Broadly speaking, if someone cannot make a certain decision for themselves, they are often said to ‘lack capacity’ to make the decision. Capacity is function specific, based upon the decision at hand that needs to be made.
The legal framework applying to mental capacity can be found in The Mental Capacity Act 2005 (MCA). This legislation applies to individuals over the age of 16 years and one of the main principles defined in the MCA is that a person must be assumed to have capacity, unless it is established that he lacks capacity. If someone finds making a decision difficult, this does not necessarily mean they lack capacity.
The MCA sets out a two-part test for assessing capacity. The first part of the test looks at whether a person has an impairment of the mind or the brain and whether the disturbance is significant enough that they lack the ability to make a particular decision.
The second part of the test provides that a person will lack the capacity to make a decision if they cannot:
- Understand information relevant to the decision.
- Retain that information
- Use or weigh that information when making the decision; or
- Communicate a decision in any way
It is a common misconception that losing mental capacity is something which simply occurs when people age. Mental capacity can be lost on a temporary or a permanent basis at any age because of an injury, a mental health issue or an illness.
The National Mental Capacity Forum Chair’s annual report in 2016 estimated up to 2 million people in England lacked the mental capacity to make a specific decision at the specific time required.
What are the signs of lack of capacity?
- Confusion when making a decision
- Fear when being faced with making a decision
- Unable to remember information long enough to make a decision
- Inability to cope with day to day tasks independently
- Changes in personality, behaviour and rationality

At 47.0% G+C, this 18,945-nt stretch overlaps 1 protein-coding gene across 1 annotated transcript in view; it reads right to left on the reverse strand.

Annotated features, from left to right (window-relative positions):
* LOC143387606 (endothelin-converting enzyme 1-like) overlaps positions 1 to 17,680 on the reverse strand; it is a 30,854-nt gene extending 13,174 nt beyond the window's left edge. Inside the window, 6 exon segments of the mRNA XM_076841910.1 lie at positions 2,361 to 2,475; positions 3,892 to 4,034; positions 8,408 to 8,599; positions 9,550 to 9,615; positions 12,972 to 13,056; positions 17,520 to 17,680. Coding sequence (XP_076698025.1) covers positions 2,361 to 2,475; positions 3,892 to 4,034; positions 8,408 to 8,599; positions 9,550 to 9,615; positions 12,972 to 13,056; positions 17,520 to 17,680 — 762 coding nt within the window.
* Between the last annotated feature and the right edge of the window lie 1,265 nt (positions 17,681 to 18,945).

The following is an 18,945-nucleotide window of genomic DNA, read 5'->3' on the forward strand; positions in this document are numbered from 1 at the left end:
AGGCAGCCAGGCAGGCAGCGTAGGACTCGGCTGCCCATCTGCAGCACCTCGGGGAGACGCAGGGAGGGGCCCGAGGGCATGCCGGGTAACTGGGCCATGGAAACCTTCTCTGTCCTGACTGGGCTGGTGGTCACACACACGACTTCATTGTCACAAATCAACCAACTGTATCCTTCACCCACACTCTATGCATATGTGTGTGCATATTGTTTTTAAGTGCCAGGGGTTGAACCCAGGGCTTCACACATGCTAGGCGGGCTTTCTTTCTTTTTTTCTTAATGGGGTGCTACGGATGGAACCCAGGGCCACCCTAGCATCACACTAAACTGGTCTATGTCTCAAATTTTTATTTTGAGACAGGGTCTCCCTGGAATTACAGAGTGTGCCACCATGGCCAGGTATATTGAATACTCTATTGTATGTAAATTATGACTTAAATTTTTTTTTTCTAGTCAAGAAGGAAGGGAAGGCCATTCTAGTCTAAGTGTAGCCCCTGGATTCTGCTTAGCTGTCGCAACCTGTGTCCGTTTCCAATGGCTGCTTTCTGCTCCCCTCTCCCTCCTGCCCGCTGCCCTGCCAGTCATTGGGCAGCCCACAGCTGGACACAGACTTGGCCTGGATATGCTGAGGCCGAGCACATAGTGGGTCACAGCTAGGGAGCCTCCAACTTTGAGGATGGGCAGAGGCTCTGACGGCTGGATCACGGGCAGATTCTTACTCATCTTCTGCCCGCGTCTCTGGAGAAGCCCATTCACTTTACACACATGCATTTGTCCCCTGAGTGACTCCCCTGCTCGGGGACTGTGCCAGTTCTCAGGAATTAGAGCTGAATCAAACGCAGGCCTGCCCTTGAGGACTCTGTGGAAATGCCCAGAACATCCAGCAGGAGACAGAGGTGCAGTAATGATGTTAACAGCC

What should I do if I think someone I know is losing capacity?
If you feel you are losing capacity or if someone you know is displaying signs of losing mental capacity, it is important firstly to speak to a medical practitioner about the situation.
It is also recommended to seek advice from a legal professional about the options available to you to provide you with protection if you do lose capacity. Whether you are concerned about your own potential loss of capacity; or if you are helping a loved one; it is important to ensure you have the necessary legal provisions in place to protect you or your loved one.
Lasting Powers of Attorney are legal documents covering health and welfare related decisions as well as financial decisions. Lasting Powers of Attorney enable you to nominate a person or people you would like to assist you or make decisions for you if you find yourself in a position where you no longer have the capacity to make the decisions yourself.
This can be a very sensitive issue for people, and it is important you seek legal advice to ensure that safeguards are in place.
For more information about capacity, what to do if you are concerned about planning for the future or if a loved one is having difficulty making decisions please contact the friendly Private Client team at Barrett and Co Solicitors by telephoning 0118 958 9711 or by emailing [email protected] and someone from the team will be in touch to assist you and guide you through the next steps. Fixed fee appointments of £95 inclusive of VAT can be offered if you would like to ask any questions and find out more information.
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Get in Touch
Juliette Spanner is an Associate of the Chartered Institute of Legal Executives and works in the Private Client department at Barrett & Co.
If you would like to get in touch with Juliette or have a question for her regarding her area of work, please email her at [email protected] or call her on 0118 958 9711.